Paul Preuss: Lord of the Abyss
Life and Death at the Birth of Free-Climbing
About the Book
Shortlisted for the 2019 Boardman Tasker Award
Shortlisted for the 2019 Banff Mountain Book Award for Mountain Literature
An intriguing biography of the renowned Austrian alpinist Paul Preuss, who achieved international recognition both for his remarkable solo ascents and for his advocacy of an ethically “pure” alpinism (meaning without any artificial aids).
In the months before his death in 1913, from falling more than 300 metres during an attempt to make the first free solo ascent of the North Ridge of the Mandlkogel, Paul Preuss’s public presentations on his climbing adventures filled concert halls in Austria, Italy, and Germany.
George Mallory, the famed English mountaineer who died on Mount Everest in 1924, said “no one will ever equal Preuss.“
Reinhold Messner, the first climber to ascend all fourteen 8000 metre peaks, was so impressed by the young Austrian’s achievements that he built a mountaineering museum around Preuss’s piton hammer, wrote two books (in German) about him and instituted a foundation in Preuss’s name.
Alex Honnold, the first and only person to free solo El Capitan in Yosemite National Park, has thought about Preuss’ untimely and surprising death and imagined it to have likely been “the worst four seconds” of Preuss’ life.
Although he died at only 27 years old, modern climbing may never have developed the ethical, existential core that it has today if not for Preuss’s bold style. Even the most trenchant traditionalists remain unsure about whether to add him to their pantheon or dismiss him as at worst a lunatic or at best an indelicate subject better left ignored.
Smart’s biography is the first English language volume to be published and is certain to bring the remarkable story of Paul Preuss to a whole new generation of climbers.
“If we come away from Smart’s evocation of Paul Preuss puzzled by the man’s contradictions and confused about his legacy — is Alex Honnold really the perfectionist heir of Preuss’ radical vision or something else entirely? — we must stand in admiration of one of the finest biographies of a climber ever written.” – David Roberts, the American Alpine Club Journal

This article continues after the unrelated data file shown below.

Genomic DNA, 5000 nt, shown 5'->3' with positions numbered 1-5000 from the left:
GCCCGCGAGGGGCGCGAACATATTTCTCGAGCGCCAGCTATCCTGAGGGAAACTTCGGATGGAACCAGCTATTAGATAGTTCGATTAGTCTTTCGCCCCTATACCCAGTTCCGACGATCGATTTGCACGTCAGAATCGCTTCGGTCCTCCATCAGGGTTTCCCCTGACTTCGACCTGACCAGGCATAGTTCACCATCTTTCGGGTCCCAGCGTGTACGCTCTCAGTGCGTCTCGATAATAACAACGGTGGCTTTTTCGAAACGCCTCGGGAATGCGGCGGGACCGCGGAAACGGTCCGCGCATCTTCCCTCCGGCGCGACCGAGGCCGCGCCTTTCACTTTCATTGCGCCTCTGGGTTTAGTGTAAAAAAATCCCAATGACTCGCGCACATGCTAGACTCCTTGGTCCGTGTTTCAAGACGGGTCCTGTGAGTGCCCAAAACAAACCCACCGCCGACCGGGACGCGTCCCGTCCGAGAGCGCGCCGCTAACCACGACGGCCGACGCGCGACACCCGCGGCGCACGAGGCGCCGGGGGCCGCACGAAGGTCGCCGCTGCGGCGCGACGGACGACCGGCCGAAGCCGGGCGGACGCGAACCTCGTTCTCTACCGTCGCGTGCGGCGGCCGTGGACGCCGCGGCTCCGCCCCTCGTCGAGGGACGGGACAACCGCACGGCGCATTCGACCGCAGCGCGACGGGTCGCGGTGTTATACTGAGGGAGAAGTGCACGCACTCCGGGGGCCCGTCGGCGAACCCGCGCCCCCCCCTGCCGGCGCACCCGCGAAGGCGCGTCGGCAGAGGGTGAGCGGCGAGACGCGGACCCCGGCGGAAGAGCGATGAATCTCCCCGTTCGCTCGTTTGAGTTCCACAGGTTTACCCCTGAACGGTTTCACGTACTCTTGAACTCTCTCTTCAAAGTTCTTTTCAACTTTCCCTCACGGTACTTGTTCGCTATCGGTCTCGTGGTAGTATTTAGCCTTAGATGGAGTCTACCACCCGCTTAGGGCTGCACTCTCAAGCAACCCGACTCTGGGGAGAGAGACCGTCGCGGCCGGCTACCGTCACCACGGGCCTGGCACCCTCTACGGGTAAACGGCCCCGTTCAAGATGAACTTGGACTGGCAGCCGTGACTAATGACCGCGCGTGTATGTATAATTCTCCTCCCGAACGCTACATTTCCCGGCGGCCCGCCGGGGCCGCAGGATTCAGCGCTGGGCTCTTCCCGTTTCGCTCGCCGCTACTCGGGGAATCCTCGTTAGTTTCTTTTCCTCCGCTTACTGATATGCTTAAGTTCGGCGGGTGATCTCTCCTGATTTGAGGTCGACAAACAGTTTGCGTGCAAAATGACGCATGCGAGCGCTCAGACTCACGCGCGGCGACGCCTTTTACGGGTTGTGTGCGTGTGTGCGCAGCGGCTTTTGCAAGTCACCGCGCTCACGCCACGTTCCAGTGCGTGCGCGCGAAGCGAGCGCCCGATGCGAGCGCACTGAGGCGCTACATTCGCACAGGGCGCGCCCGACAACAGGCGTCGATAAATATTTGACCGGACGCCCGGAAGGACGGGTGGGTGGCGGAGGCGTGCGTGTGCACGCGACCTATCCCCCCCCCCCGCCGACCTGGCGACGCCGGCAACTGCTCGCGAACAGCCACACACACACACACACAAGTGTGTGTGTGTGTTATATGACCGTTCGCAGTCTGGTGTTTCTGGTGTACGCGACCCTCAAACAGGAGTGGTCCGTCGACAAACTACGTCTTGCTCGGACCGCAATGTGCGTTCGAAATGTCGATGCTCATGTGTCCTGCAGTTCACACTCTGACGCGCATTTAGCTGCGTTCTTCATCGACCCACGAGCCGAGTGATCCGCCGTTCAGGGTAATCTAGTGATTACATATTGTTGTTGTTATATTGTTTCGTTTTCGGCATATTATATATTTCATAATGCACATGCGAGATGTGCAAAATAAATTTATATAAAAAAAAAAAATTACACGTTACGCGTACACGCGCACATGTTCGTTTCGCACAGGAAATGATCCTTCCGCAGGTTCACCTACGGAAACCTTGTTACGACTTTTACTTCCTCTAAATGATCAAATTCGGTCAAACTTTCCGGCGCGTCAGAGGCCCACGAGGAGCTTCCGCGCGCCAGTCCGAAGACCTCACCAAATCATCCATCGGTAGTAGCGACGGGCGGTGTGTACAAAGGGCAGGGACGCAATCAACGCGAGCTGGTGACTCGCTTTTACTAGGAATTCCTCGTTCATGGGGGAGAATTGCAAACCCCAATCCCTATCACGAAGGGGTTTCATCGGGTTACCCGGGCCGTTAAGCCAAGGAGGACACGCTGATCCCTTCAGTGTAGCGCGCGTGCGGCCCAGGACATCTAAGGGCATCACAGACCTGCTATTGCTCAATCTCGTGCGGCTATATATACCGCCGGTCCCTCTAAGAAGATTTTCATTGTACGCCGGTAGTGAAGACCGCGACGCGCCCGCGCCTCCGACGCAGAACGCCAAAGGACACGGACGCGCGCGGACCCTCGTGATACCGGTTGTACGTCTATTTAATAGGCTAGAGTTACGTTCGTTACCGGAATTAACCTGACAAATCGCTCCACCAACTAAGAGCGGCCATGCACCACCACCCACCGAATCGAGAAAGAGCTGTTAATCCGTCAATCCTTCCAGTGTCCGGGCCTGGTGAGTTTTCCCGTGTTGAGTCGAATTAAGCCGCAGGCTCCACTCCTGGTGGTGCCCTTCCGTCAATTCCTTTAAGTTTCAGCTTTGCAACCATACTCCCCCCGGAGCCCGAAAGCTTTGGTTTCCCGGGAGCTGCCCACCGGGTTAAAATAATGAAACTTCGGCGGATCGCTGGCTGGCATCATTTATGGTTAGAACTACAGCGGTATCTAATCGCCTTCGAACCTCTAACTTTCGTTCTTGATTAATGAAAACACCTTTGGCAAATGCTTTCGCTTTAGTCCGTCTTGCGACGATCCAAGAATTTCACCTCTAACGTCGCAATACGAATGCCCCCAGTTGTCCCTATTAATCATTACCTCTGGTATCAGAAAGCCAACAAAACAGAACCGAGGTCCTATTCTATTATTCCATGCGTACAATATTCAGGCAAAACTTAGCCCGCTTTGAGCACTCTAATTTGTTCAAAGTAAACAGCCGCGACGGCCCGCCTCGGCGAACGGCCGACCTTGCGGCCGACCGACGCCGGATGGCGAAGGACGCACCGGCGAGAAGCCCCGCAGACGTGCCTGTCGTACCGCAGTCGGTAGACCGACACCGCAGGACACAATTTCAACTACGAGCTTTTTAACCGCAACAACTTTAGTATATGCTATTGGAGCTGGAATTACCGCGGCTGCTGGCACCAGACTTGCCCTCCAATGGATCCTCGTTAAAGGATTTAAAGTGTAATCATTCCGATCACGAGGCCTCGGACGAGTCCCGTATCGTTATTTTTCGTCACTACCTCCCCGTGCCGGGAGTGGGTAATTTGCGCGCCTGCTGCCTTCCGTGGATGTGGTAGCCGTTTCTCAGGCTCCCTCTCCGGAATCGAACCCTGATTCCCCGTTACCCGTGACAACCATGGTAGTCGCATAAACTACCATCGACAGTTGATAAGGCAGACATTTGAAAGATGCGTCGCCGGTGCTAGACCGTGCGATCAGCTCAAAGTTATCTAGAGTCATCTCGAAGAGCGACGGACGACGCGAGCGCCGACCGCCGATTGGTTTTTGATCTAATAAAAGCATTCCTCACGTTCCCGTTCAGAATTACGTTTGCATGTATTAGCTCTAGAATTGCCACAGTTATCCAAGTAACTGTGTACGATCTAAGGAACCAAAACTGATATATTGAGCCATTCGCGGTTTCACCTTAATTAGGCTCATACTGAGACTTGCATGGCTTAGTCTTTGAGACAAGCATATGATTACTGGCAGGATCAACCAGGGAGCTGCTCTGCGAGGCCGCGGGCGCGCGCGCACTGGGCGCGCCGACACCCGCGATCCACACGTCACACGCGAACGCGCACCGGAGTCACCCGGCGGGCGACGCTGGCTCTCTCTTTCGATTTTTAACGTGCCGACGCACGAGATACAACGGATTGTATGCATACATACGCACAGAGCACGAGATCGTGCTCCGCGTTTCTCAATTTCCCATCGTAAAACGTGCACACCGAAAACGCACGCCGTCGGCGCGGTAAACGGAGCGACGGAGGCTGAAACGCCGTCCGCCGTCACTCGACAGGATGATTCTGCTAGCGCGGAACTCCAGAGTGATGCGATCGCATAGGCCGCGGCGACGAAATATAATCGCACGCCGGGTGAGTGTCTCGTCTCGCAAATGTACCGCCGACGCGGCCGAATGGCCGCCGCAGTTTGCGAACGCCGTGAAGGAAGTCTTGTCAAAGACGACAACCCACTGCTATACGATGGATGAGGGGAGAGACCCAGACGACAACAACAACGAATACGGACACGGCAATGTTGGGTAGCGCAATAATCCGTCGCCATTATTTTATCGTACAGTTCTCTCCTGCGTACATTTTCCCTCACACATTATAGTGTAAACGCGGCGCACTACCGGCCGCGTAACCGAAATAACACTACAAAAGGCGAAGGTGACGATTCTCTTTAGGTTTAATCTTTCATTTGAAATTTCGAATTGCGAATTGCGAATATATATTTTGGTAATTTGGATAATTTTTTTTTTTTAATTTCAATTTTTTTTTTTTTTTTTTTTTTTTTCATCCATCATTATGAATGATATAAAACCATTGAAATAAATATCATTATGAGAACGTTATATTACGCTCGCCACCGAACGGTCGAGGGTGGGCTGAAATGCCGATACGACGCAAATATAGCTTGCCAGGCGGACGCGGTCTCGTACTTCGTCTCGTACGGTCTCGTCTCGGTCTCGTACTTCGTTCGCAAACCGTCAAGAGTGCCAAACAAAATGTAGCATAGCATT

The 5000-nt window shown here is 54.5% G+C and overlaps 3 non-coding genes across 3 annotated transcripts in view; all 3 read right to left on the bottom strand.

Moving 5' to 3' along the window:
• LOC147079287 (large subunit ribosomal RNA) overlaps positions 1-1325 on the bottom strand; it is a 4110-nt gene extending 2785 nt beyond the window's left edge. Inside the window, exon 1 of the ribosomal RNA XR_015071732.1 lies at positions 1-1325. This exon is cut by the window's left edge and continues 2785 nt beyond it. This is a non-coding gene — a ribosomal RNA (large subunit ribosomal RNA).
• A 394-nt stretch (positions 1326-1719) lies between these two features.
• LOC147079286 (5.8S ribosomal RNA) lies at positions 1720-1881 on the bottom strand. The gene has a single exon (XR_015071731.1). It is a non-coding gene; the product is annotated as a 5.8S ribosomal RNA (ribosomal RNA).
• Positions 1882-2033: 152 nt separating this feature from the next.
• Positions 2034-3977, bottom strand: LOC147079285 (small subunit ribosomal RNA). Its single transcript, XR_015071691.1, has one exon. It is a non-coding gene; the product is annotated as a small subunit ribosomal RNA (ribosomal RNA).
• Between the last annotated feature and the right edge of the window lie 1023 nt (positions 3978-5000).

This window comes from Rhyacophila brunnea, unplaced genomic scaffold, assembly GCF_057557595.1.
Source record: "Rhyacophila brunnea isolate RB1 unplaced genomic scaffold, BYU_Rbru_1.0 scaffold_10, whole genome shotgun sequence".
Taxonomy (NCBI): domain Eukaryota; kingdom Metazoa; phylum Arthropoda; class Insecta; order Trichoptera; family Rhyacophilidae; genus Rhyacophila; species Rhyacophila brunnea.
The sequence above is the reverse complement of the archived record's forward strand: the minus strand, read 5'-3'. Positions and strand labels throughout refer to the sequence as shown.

“The finest biography of an adventure figure I have ever found. I cringe to think of the years of research needed to dog down all the information, more than a century after it happened. And the journalistic chops to frame it all so cogently made me jealous of Smart as a writer.” -John Long, author of The Stonemasters: California Rock Climbers in the Seventies, The High Lonesome: Epic Solo Climbing Stories and Long on Adventure: The Best of John Long.
“Was [Preuss] a patriarch or pariah? The argument continues, yet the path Preuss set, which has wound through climbing for a century, led directly to Alex Honnold’s successful free solo on Yosemite’s fearsome El Capitan. As such, this book introduces the origin of the notion to a new generation of climbers. This book’s sub-subhead – Life and Death at the Birth of Free Climbing – attempts to summarize a formative period immediate post Europe’s Golden Age of Alpinism, when mountaineering, rock-climbing and skiing were changing public perception of the mountains that had surrounded them forever.” – Mountain Life Annual
“His creed: to estimate well his capacities compared to the ascensions to which one claims and thus to remain safe, to leave the rope and the pitons to the emergency situations.” – Montagne (translated from French)
“Paul Preuss: Lord of the Abyss is a skillfully written and meticulously researched book. David Smart has offered the reader an insightful portrait of an intriguing young man so strong in body and mind. Climbers talk of ‘feeding the rat’, a hunger to climb more and more and David reflects that, for Paul, climbing in a pure style was his ‘food for immortality’, a food which carried him to the most beautiful places on so many extraordinary adventures.” – Climber Magazine UK
“[Paul Preuss: Lord of the Abyss] is an intriguing dive into the [Preuss’] life and accomplishments…” – Revelstoke Mountaineer
“Lord of the Abyss is not only a scholarly biography of Preuss and history of early rock climbing in the Dolomites, but an engaging story illuminating in words and photos the life and death of one of the most compelling, nearly forgotten heroes of early free climbing. It reminds us that for all that climbing has changed in the past century, it really hasn’t changed very much at all.” – commonclimber.com
“Smart…has intricately woven stories of Preuss’ life and accomplishments with vivid illustrations of the times and the rising middle class in the outdoors into a magnificent biography.” – The Suburban Mountaineer